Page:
Why We Struggle

Posted on October 7, 2011


By Elvira Arellano

I will always remember New York as the place to which we traveled on the “Freedom Ride”, carrying the Virgin of Guadalupe, to rally for justice in the park looking out on the Statute of Liberty.
This week, I want to extend my great congratulations to those who have brought forward the new law in New York City that will end the practice of holding innocent people in Rikers to be turned over to immigration authorities. The practice now in place in New York begins with the stop and search policy of the police which encourages racial profiling aimed at Latinos and immigrants. Once caught in the dragnet of the criminal justice system by a street encounter or a routine traffic stop, undocumented persons are then brought to Rikers. When they go before a judge and are released on bond they are held there for ICE to come and pick them up. The result is that a father or a mother who has committed no crime is suddenly swept away from their families and the lives which they have built through hard work and struggle in New York. In many cases, their U.S. citizen children are left without a parent to fend for themselves.
The legislation brought forward this week by Councilwoman Melissa Mark Viverito, and now supported by Mayor Bloomberg, would end this practice at Rikers. It is very important that New York City is taking this stand, following the example of Chicago last month, while in states like Alabama laws are being passed making it much harder on immigrants and their families. Congratulations also to my companeros at Make the Road New York for their hard work on this legislation. New York is standing up and I congratulate you!
At the same time, Congressman Gutierrez was in New York last week to explain the new policy he and the Campaign for American Children and Families have persuaded the Obama administration to adopt. Under this new policy, undocumented youth and parents of undocumented children or spouses of U.S. citizens will be “passed over” when they come into contact with ICE. They will not be deported. The Congressman is explaining the new policy across the nation and challenging organizations to use it to defend the rights of these undocumented persons to stay in the United States.
These defensive actions are being taken to defend our families until the Congress of the United States can fix the broken immigration law. Given the political situation in the United States, this might take several years. The election next November will be very important.
For our part in Mexico, we are working very hard to change the government in the elections next July so that the government of Mexico will put pressure on the U.S. to treat our people fairly and to change the economic policies that force us to go to the U.S. to find work in the first place. If you are a Mexican citizen, I urge you to register and vote in that election as well.
Some might ask why we are fighting so hard to stay in the United States since it treats us so badly. I can only speak from my experience as an undocumented mother of a U.S. citizen son. I fought so that I could stay with him and give him the opportunity to exercise his right as a U.S. citizen to grow up in that country. I wanted him to have the opportunities offered there in the only country he had ever known. I still send him to the United States every summer to my church in Chicago so that he will keep up his English and his knowledge of how things work in the United States. That is very difficult and thousands of U.S. citizen children here in Mexico are not able to do this.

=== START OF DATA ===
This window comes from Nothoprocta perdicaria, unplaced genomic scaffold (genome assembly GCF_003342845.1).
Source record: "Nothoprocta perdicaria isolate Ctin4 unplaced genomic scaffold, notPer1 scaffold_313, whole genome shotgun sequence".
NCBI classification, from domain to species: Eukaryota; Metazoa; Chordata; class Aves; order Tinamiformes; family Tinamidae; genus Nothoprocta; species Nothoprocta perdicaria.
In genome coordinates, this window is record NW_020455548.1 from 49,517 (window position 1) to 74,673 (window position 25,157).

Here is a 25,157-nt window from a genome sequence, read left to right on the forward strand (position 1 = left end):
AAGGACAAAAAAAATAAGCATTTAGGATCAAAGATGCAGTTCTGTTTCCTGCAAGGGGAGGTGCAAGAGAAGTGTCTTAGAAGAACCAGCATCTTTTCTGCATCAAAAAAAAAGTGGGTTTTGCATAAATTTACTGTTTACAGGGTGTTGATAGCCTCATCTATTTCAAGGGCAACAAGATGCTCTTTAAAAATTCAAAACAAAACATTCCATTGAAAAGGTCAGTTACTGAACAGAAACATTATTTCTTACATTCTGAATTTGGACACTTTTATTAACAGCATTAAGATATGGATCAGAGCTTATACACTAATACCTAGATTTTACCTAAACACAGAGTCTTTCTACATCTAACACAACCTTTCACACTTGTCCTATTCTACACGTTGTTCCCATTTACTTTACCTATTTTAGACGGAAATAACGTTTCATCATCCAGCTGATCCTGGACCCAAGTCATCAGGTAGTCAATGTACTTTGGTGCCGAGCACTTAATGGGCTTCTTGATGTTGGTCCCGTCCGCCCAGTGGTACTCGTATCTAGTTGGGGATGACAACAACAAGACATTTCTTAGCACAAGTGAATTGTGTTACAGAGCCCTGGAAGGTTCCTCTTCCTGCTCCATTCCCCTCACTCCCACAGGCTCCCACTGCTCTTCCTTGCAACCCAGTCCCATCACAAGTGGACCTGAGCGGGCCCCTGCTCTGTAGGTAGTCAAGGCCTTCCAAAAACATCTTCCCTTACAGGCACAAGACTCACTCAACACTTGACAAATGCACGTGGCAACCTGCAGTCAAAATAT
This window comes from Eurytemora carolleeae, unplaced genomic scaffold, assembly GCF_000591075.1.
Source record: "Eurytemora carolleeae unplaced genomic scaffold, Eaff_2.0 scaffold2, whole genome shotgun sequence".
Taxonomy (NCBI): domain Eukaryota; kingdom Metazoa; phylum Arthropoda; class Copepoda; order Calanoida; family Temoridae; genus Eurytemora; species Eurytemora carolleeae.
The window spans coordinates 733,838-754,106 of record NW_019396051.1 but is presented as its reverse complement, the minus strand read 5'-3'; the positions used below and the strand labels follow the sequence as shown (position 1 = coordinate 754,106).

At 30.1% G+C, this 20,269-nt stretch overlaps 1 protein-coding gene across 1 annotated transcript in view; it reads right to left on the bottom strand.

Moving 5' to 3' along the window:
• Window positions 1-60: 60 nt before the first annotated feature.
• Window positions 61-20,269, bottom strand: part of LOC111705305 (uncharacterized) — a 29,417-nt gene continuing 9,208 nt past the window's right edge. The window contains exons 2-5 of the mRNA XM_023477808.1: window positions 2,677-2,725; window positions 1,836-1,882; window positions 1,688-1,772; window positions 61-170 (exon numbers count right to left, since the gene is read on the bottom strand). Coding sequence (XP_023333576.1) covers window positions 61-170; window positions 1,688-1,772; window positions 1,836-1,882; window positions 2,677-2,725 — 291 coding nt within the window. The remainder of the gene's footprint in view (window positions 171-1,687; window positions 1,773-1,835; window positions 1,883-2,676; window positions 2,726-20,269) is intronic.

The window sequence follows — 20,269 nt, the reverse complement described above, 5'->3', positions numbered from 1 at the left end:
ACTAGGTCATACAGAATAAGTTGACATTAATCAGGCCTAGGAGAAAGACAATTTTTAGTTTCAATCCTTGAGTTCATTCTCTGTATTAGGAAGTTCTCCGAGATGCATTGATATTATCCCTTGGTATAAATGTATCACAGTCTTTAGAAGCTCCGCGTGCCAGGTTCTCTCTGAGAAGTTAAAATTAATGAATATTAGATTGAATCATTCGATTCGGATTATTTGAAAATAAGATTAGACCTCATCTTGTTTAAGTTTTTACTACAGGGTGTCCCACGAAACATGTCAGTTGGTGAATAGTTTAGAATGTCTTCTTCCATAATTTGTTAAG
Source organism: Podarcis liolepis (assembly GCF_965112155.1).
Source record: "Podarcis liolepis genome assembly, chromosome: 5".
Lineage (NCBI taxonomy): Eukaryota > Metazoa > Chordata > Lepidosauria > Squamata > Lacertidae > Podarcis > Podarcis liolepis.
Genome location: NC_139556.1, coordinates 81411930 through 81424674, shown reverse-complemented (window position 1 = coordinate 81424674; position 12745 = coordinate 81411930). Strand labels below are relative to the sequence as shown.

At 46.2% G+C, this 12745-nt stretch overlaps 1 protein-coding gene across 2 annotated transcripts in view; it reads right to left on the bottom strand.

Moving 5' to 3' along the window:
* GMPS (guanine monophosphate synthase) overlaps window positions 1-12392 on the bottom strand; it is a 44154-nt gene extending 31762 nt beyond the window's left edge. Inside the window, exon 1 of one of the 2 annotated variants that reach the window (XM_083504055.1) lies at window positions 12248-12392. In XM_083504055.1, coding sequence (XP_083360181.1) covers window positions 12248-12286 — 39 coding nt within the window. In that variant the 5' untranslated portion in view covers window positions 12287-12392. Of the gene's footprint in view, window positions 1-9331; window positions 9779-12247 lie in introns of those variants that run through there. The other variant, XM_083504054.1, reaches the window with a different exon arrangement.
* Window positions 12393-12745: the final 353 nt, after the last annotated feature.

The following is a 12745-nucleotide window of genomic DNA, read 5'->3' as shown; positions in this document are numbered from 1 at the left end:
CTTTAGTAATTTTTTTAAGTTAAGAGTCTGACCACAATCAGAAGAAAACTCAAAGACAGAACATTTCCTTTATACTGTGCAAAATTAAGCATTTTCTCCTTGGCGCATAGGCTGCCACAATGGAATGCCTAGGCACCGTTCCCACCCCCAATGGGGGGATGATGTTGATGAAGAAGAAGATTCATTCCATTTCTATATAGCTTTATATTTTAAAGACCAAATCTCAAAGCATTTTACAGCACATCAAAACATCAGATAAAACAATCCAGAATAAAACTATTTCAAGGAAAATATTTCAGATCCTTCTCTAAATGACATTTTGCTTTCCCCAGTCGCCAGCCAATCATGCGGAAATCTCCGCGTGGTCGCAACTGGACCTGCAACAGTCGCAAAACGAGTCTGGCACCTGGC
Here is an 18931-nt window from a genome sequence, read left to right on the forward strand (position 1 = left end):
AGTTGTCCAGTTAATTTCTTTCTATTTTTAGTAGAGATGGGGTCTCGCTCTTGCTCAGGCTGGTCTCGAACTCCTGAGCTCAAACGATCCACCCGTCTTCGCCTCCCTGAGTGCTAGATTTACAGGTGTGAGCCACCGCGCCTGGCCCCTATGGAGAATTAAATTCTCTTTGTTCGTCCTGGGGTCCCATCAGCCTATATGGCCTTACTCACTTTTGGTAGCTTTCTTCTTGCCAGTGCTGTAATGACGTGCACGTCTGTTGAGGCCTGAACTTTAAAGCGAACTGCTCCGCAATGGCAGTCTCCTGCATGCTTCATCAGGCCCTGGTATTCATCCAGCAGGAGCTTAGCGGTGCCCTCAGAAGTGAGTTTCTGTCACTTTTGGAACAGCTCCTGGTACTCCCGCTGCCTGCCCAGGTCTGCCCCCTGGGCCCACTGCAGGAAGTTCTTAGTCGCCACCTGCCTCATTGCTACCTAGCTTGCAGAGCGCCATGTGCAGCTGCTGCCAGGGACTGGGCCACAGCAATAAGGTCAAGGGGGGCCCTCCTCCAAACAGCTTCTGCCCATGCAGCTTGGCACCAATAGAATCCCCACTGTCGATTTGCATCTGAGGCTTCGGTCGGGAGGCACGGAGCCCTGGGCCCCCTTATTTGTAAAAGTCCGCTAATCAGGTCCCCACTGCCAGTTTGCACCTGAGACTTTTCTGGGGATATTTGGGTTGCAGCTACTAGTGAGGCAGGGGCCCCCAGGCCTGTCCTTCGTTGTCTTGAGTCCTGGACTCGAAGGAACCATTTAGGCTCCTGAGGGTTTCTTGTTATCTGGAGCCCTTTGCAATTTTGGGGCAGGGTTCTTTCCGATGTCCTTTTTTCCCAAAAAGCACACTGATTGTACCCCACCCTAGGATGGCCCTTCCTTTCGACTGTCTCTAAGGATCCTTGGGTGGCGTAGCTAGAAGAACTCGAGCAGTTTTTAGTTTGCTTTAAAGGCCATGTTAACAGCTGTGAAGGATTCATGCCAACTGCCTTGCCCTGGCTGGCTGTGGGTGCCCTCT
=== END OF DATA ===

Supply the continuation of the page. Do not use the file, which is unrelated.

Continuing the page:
Millions of us in the United States send back remittances to our family members in Mexico, Honduras, Guatemala, the Dominican Republic, Haiti and our other home countries. In many cases, these remittances are the difference between survival and starvation, between medicine and death, between a child educated and a child deprived of education. We fight to stay and work for them out of duty and out of love!
But there is something else that drives us to fight for the right to stay in the United States. We have worked hard there under unfair conditions. Our labor should not be thrown away like garbage. In fighting for our dignity we are fighting for the dignity of all workers. As they say, an injury to one is an injury to all. If we allow some Latinos to be so disrespected, than all Latinos will suffer disrespect.
It is a fact that discrimination follows those whose home countries are discriminated against by the U.S. The injustice that exists between the wealth of the United States and the poverty of Latin America calls out for challenge. Every Latino child that grows up to be a citizen of the United States is another vote, another voice in the struggle, to challenge this injustice.
Finally, there is a spiritual aspect to our struggle. The statue of Liberty was erected on the coast of New York but the Virgin of Guadalupe is there as well, calling us as she once called Juan Diego, calling us to challenge the powerful invaders to recognize the dignity of our people. Like Abraham and Sarah of old, God has called us to be fruitful and multiply in a strange land which He will make part of our inheritance. The Virgin of Guadalupe is there and she is here, strengthening our faith and our resolve to survive, to struggle and to live with dignity. We shall not be moved! If we are deported, we shall return!

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